Does anyone ever know the answer to this question? You can walk and walk in life, taking small steps of faith and one day it all comes flooding at you. “How’d I get here?”

For a few years now, this question has hit me every once in a while about our life. My husband, Tim and I live in this perfect little town that we love. He works for Young Life and we get to be a part of its beautiful mission and its beautiful community. We’re surrounded by blessings in this little life. A strong marriage, a joyful little girl, a place we love (mountains + small + community), people we love, and life is just good. Often, I’ve asked in wonderment “God, how did we get here?”

The truth is God brought us.

God brings us along and places us in the perfect place. We’ve been so blessed by this time in our life and I often wonder why? Why did you bless us so? One answer is that God desires to bless his children. When we follow the steps he’s leading us to take, then we will be blessed. The other answer comes from Esther.

“…And who knows but that you have come to your royal position for such a time as this?”

God has brought us to this place and blessed us with this community for a purpose, and now, I believe it’s because He knew we would need it.

About a month ago we learned that the baby girl growing inside me has a cleft lip and palate.

What may appear to be her open mouth is actually indicating her cleft.

At first, we were so confused we didn’t know what to think. We knew nothing about what that meant for her life. We knew that she would have surgery in the first year of life and we knew that feeding would be difficult. But that was it. At first, we focused on thankfulness. We remembered that her organs looked good, her heartbeat was strong, and her development was perfectly on schedule. So, we thanked God.

Then, as time marched on, you know, like an hour, we grew sad. Sad to think our sweet girl would look different than we imagined. Sad to think that she will have to undergo surgery at such a young age. Sad that her early life will not be what we expected. This sadness passed, returned, and passed again, while new emotions and questions came into our minds. So many questions. So many emotions. I know now, that joy and sadness will wax and wane as we face new challenges and new milestones.


This past Monday we had our first appointment with the Cleft team (Speech Pathology and Plastic Surgery) at UVA’s Children’s Hosptial,  (our new home). The appointment was informative, helpful, and overwhelming. Here’s what we learned:

  • Baby girl has a complete unilateral cleft lip and palate. This means it’s only on one side of her mouth and that the cleft goes all the way up to her nose. The ultrasound shows that her cleft is fairly wide.
  • She will have 2 surgeries in her first year of life. The lip repair will take place around 3 months and the palate repair between 10 and 12 months.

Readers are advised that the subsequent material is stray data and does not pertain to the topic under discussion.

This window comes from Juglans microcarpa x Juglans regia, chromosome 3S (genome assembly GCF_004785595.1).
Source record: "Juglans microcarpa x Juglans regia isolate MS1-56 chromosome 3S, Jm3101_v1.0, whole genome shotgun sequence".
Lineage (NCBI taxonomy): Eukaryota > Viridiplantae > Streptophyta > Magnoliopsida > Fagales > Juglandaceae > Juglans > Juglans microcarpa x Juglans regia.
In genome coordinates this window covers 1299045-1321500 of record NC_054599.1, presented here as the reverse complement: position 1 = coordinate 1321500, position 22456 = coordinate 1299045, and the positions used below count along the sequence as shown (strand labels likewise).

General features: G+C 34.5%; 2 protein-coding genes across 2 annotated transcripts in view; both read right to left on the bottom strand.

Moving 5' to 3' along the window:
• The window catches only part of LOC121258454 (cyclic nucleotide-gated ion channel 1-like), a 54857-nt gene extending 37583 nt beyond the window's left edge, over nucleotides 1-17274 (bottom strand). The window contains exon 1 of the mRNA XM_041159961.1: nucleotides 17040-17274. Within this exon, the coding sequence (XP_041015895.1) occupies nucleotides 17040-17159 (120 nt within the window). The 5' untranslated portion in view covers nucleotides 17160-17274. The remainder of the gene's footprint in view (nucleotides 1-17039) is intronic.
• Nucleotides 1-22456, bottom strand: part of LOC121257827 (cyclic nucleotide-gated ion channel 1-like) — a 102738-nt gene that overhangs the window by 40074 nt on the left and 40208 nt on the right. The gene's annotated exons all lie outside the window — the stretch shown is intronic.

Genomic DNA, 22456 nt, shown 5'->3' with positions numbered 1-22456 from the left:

• Feeding will be a challenge but this is, of course, the first priority for the cleft team. The cleft palate makes it impossible for babies to suck, so they’re unable to nurse or take a bottle like a non-cleft baby. Because of this, we plan to deliver at UVA so we can have the best access to feeding experts.
  • Tape is often used on babies’ upper lip to pull the sides of the mouth together. The tissue is so malleable at this age, that the gap can be narrowed. Think of it as a large butterfly strip pulling each side closer together. Baby girl will likely have taping for months before her first surgery.
  • 95% of cleft babies will have tubes in their ears–tubes are likely and ear infections may be common.
  • The average number of surgeries for a cleft lip and palate baby is 3-4 over the course of their life (birth-21). Some may have less, some more. At any given time, there is no way to know what she may need in the future.
  • Most cleft babies will need speech therapy.
  • Baby girl will be monitored throughout her life, which means many doctors appointments and medical attention, everything from palate repair and lip adjustments, to orthodontics and hearing screenings.

Cleft lip and palate is a lifelong journey.

This has been the biggest news that shook me to the core.  For the past month, I think we naively believed that, for the most part, this cleft story would be a short one, a year, maybe two. Instead, we discovered that a cleft story is a life story, a family story, our story.

Our Plastic Surgeon gave us this timeline to show what lies ahead.

This is no mistake. Our girl is being “woven together” by the majestic hand of God and is being created perfectly. She is exactly who she is meant to be. And our family is exactly where we are meant to be.

We have a long road ahead; a new normal. But I am confident that God has shaped us for such a time as this.

At our very first ultrasound, baby girl kept her hands up by her face for most of the ultrasound. The diagnosis was later confirmed at a followup ultrasound at UVA.

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